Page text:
Down to earth in Gaza

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My professional colleague Ayman Bardawil who was born and raised in the southern Gaza strip town of Rafah has been living in Ramallah ever since he attended Bir Zeit University where he got his civil engineering degree. In the past ten years Ayman, who has worked in television and specifically in animation, has visited his parents, siblings family and friends less than the fingers of his artistic hands. His request from the Israelis to visit Gaza were often rejected ‘because there is no compelling humanitarian reason." When Ayman’s father lay terminally sick he did get a permission to visit.

A day after he returned to Ramallah after his permit expired his father died and he was unable to travel. Ayman has since moved to Jordan but now instead of his wish to visit his family, his mother is looking for ways to escape Gaza.

"Ever time I call her she tells me what am I still doing here," he related his mother as telling him. Now that the Hamas-Fatah military conflict is over (with Hamas victorious) the situation is rather peaceful in Rafah. Nevertheless Ayman’s mother pleas to leave Gaza are getting louder. She doesn’t trust the present quiet that Gaza is enjoying now and is worried about the long term future of living in Gaza.

Mrs. Bardawil’s apprehensions are not unique. Shortly after the declaration of the emergency in the Palestinian areas a public opinion poll by the Near East Consulting showed that 32% of the population of Gaza would immigrate from the strip if they had the opportunity to do so.

Forty years after the 1967 Israeli occupation of Gaza and the West Bank (including Jerusalem) Palestinians have failed to find the magic formula for their liberation.

Palestinians have attempted cross border violence (late 60s), Arab and international diplomacy 70s and 80s), non violent resistance (’87 intifada), secret talks (93 Oslo) suicide attacks (90s and second intifada), cross border rockets (’06 & ’07), regional Arab initiatives (2000, repeated 2007), international initiatives peace envoys (since ’67 till present) but nothing has succeeded in cracking this difficult knot called the Israel occupation.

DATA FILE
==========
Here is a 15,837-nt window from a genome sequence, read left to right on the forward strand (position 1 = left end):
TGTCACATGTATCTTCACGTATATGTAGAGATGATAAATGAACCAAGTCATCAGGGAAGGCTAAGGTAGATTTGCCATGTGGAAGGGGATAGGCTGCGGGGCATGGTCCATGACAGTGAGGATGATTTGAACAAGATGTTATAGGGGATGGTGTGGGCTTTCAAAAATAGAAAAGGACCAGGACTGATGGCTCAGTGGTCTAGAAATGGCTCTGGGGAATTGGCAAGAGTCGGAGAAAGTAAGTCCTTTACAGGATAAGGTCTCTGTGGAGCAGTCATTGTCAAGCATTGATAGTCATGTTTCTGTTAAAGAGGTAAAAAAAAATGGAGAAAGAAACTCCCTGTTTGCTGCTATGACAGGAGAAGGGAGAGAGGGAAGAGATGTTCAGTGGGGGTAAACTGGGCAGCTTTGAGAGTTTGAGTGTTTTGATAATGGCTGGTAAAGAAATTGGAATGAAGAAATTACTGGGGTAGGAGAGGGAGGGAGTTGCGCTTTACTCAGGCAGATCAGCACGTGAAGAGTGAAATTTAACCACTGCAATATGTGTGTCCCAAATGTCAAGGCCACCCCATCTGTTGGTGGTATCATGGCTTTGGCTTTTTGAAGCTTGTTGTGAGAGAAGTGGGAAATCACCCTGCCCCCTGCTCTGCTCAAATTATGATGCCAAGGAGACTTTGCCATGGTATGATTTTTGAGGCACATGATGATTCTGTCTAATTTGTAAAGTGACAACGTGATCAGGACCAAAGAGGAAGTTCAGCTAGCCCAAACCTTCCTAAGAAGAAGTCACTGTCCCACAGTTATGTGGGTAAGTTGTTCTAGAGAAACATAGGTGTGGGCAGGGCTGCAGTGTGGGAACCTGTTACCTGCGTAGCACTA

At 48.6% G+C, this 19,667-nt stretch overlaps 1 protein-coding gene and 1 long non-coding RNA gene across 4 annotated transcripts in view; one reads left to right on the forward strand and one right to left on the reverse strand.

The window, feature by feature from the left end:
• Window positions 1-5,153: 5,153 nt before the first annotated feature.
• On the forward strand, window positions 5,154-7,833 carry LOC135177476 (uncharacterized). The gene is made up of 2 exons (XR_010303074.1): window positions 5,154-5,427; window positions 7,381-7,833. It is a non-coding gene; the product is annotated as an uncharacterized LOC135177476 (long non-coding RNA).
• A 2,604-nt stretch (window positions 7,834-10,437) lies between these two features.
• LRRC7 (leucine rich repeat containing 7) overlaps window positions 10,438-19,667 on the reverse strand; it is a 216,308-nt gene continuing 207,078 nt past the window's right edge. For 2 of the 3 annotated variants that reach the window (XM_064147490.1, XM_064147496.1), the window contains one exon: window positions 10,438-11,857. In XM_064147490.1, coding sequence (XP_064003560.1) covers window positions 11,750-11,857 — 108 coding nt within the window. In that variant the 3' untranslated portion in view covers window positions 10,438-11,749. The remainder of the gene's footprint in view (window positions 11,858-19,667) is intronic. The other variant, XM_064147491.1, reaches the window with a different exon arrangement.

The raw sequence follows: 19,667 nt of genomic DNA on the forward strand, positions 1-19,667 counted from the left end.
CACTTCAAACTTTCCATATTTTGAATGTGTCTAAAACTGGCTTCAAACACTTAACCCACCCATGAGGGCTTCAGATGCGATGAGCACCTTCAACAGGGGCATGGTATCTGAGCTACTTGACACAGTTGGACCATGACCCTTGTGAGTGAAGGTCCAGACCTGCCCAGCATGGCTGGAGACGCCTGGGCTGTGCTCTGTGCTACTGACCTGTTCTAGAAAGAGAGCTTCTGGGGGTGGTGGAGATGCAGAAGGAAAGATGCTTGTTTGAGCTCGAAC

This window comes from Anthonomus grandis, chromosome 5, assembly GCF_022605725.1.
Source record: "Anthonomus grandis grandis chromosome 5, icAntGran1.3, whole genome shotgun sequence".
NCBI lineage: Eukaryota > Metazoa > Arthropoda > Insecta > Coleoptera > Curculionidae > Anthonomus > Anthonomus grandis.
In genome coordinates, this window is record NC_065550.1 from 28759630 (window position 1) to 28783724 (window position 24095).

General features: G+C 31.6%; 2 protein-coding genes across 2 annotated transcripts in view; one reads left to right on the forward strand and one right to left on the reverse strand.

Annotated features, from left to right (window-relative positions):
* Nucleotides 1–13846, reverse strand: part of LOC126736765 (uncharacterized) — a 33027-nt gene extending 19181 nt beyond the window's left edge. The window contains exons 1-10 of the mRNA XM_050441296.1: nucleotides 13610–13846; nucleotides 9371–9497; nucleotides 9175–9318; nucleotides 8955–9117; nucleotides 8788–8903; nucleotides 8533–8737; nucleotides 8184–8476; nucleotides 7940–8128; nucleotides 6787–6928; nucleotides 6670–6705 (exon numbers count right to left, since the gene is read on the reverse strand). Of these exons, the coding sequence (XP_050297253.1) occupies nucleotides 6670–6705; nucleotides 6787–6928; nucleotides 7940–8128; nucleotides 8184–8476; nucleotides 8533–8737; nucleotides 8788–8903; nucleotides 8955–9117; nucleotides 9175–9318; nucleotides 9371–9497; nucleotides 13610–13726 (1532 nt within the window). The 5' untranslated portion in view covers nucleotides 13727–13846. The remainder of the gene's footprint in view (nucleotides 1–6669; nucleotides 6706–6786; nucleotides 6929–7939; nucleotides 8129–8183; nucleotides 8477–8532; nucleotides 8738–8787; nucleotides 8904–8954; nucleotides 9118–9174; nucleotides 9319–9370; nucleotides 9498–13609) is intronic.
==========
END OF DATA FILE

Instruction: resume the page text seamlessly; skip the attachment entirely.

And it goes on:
Two years ago when the Israeli army redeployed from the Gaza strip, Israeli officials requested a Palestinian and international recognition that the occupation was over in Gaza. No such a statement was made simply because the occupation was no over. Israel continued to control the borders, collect customs for imports and decide when the only remaining outlet for Gazans (the Rafah crossing point) is opened or closed.

With Gazans unable to go to work in Israel and without any resources for economic viability, the Palestinians of Gaza remained totally dependent on the state of Israel even though Israeli soldiers had left the streets of Gaza and the ally ways of its squalid refugee camps.

Interestingly, while the Israeli army is entrenched in the West Bank the human situation there is less dramatic simply because the population has multiple sources of income. The majority of the West Bank population are not refugees (10% from what is now Israel while in Gaza the refugees are over 60% of the population.)

The false trappings of a state provided to Palestinians as part of the Oslo peace process and the famous White House handshake in 1993 has hurt more than helped Palestinians. Palestinians got an elected president, parliament a government (whose ministers are not guaranteed passage from Gaza to West Bank), passports (whose numbers must be entered into Israeli computers), postage stamps and light armed police, but not real sovereignty over land or contiguity between Gaza and the West Bank. Hundreds of checkpoints in the west Bank with an eight foot wall deep wall deep in Palestinian territories and tight control over the borders make these trimmings of a state nothing more than cosmetic make up to a totally Israeli dependent territory. In return the Israelis were relieved of having to guard populated areas, crowded neighborhoods and economically they were no longer obliged to pay public servants or take care of the occupied population as international law stipulates.

For many Palestinians, including the leadership, the imperfections would eventually be rectified and the sovereignty would be solidified. None of this happened thanks to the hesitation of Israel, the continuation of settlement activities and the disruptions of the Islamists who had little interest in the Oslo process or even the idea of a two state solution.

Without a road map that would lead to genuine independence of Israeli occupation and the ability to truly govern a truly sovereign state that has contiguity, opposing voices among Palestinians have been on the rise. Seeing so many Jewish settlements dotting the West Bank some are asking for the scrapping of the two state solution and focusing the struggle in the direction of a single bi national state. Others who see the Israelis unlikely to accept any time in the future a plan that will weaken the Jewishness of the state, are simply opting for a total withdrawal from the charade called Palestinian Authority.

The latest violence in Gaza has created a de facto Islamic security control over Gaza and a nationalist control along with a new emergency government in the West Bank. The international community will quickly open up the money faucet to the non Hamas government and Gaza will be left to burn and starve under the rule of the Palestinian Islamists.

Ironically, as a result of the state of emergency in the Palestine, Palestinian statehood is very likely a serious possibility today in parts of the West Bank without Jerusalem and without a corridor to Gaza. But is it the physical spread, the contiguous territory and viable independent state that Palestinians have dreamt of. Unlikely?

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